Posts Tagged ‘friendship’

The Bonds We Forge

Posted: April 26, 2017 in Blog
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Ahem. Me-me-me-me-me. Ahem.
“People let me tell you ’bout my best friend…”
Yyyeaah, lemme tell you about my buddy Zach. He once ate an entire box of dry Cream of Wheat. I wouldn’t let him drink anything because I was afraid he’d blow up. During his awkward teenaged years, he got tangled in my feet on the stairs and knocked me down, breaking my tailbone. He thought it was great fun when we landed on the floor at the bottom of the steps in a heap and he jumped away and jumped back as if to say, “Hey, let’s do that again!” I had to sit on an orthopedic doughnut for about three months. (Ok, occasionally I did wear it on my head. There are photos. Don’t ask.) He once raided the luggage of a house guest and ate her Welbutrin. He slept for three days. I had to wake him up to take him out to pee. He once chased my pet rabbit around the basement in a circle, faster and faster, until the bunny went running up the ramp into his cage, and Zach followed, getting his head and shoulders stuffed through the door before coming to a screeching halt, nose to nose with said bunny and wedged so tightly that neither one of them could move. I was surprised Smudge didn’t have a heart attack.
This guy was smart like a box of rocks. Whenever I called the vet with his latest adventure, I had to wait for him to stop laughing before he could answer my question.
I thought I would lose my mind before he was two.
Then came the days following my brother’s death when I could barely get through a day without breaking down. Zach would climb up on the couch beside me and drape his giant orange head over mine and just breathe with me for hours and I listened to his heart beat until those days passed. Apparently dogs know how to hold space.
Good boy, Zacharoo. Good boy.
“People let me tell you ’bout my best friend…”
Zach was with me until two weeks shy of his 15th birthday, an impressive feat for a 100 lb Golden Retriever. On his last morning, we celebrated with Frosty Paws and a visit to his favorite fire hydrant and a nap on his blanket in the yard with the sun shining. When he took the shot, I held his head in my hands and breathed with him, wanting him to know I was right there, just as he had been for me. That was this morning, a warm April day in 2006.
Sometimes I think I can still hear his heartbeat.
Zach and me

I met one of my favorite people when she was just finishing up chemo for breast cancer. She was interested in volunteering at the agency where I work, and we met to talk about the jobs that volunteers were doing and the time commitment that might be involved.

I’ve mentioned this before in other blog posts. Some people throw light. It’s a warm, peaceful feeling to be in the presence of that light. My new friend Lorrie threw light like that. She led with it. I noticed it the first time we sat together over coffee, talking about LGBT kids. She was magnetic.

When she asked if it would make a difference to the kids that she came to a drop-in center wearing a headscarf, I told her I thought the kids would place more value on the fact that she was showing up to be supportive of them—they were not likely to judge the fact that she’d lost her hair to chemo. She took her scarf off then and the fact that she’d lost her hair dimmed when compared to the animation and luminosity in her eyes.

Lorrie decided she would sit through our volunteer training, a process that requires 24 hours over three Saturdays. It’s a big time demand. While I hope that folks who attend will learn something from the staff or the youth leaders or me, it was during that training that I learned that ANY statement coming from Lorrie starting with, “Oh, Nancy!” meant that filters were off and there was no predicting what I was about to hear.

On the third day of training, I’d left a basket of fidget toys out for the attendees to hand around. It was the usual training fidget toys—stress balls, Play Doh, stuffed bears, Nerf balls, etc. Lorrie set the tone for the next several years of our friendship at that moment.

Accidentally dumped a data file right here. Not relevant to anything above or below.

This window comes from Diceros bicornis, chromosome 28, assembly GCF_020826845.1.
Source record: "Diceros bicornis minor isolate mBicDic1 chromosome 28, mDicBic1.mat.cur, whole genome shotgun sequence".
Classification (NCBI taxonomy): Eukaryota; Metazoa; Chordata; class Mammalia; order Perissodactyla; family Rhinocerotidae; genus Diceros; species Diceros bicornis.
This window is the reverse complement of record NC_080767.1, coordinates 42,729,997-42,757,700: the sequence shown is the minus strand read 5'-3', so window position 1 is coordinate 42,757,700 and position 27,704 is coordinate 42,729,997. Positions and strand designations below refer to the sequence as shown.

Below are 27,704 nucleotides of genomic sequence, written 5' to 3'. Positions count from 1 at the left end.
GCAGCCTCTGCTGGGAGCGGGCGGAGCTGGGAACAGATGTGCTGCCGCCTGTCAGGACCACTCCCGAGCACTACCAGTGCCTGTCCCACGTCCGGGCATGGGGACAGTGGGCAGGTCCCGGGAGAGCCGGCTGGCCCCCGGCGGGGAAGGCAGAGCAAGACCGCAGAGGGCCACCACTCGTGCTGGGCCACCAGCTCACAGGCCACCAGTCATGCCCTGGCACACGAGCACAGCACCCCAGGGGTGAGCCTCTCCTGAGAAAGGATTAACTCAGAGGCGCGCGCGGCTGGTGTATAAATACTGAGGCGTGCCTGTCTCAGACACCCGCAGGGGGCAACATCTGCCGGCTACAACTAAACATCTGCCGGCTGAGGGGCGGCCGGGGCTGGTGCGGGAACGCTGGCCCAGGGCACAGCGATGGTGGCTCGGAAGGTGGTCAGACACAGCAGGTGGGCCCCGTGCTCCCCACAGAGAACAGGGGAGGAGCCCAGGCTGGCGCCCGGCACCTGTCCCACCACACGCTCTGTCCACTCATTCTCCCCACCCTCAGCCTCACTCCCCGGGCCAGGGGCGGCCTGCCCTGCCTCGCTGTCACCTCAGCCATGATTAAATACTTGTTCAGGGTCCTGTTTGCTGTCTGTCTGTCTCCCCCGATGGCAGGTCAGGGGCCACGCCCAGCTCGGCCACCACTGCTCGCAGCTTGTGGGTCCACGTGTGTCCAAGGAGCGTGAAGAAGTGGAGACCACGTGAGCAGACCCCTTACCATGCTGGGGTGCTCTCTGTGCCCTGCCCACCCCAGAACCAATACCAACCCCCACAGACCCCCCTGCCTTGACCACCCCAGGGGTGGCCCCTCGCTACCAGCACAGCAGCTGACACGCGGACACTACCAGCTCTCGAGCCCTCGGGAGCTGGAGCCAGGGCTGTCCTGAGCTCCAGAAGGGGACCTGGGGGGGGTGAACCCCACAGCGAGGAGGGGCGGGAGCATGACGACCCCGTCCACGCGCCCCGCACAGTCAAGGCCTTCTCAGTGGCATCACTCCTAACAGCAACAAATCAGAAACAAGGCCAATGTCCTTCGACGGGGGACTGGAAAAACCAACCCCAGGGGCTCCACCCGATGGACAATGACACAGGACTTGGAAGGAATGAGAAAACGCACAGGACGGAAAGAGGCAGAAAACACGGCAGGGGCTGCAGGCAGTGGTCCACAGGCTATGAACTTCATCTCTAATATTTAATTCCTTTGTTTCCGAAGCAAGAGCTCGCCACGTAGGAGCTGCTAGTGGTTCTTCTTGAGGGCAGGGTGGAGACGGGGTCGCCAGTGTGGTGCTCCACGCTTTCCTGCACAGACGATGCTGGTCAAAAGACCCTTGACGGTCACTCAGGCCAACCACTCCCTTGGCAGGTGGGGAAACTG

“Oh Nancy!”

I looked up from a pile of handouts I was organizing on the front table, as a stress ball made its way down the line of new recruits and landed at Lorrie’s seat. She had the ball in one hand and the most incredible twinkle in her eyes that I’d ever seen.

“Nancy!” she repeated.  “This feels just like my new boobs will feel!” She immediately turned to the man next to her and extended the stress ball, laughing. “Here! Feel this!”

I was momentarily speechless, then washed over with a wave of her light and an irresistible urge to giggle. The man who sat next to her looked surprised (although by Day 3, it’s hard to say why either of us would have been) and declined, but he started to giggle too. Then the person on the other side of her started. Then the rest of the attendees joined in.

It occurred to me that we were laughing, however briefly, in the face of cancer.

Maybe chemo should come with capes, not headscarves. I learned a lot about life force and joy from a superhero who kicked cancer’s ass twice in the time that I knew her. During the third bout, when chemo stole her hair again, she shaved her head and sent me a selfie, commenting that she thought it appropriate to share, since this was where she was when I met her, too. Like that years ago night over coffee, it is not her uncovered head that stands out in the photo. It is her eyes—bright and mischievous and daring. She was laughing, irrepressible.  It is truly Lorrie, open, vulnerable, ready for a challenge, unbeatable. Of all of the photos I keep of my friends, it’s probably the most beautiful photo I have.

She brought incomparable gifts to my job and to my life. I wrote about the impact she had on our youth group members when we honored her at the agency gala a few years ago. Over coffee at Caribou, over pizza at Lou Malnati’s, during staff meetings and retreats, from hammering out details of a grant that funded her position through me pestering her for program reports and curriculum details, to developing our pilot program for first- and second-graders, to a serendipitous vacation when we both ended up in Paris, she was a creative force. She was one of my go-to people at first, someone whose input I trusted and whose expertise in her field gave her unique perspective on our new projects. In time, she was simply my friend, one of very few people who knew how writing Urban Tidepool had affected me and with what I was struggling, including processing my pending divorce and the fall out of the people I thought of as my friends.

Lorrie Paris

We lost Lorrie just a little over a year ago. Today is her birthday. It has been an odd year of our Youth Outlook team grieving, of kids and former kids grieving, of our book group grieving, of individuals noting softly in non-sequitur, “I miss Lorrie…”  while we engaged in the day to day activities of which she used to be a part. It has been a year of making space for the folks who needed to say, “I miss Lorrie…” and then coming home and crying alone in my garden or on a walk with one of the dogs because I miss Lorrie too.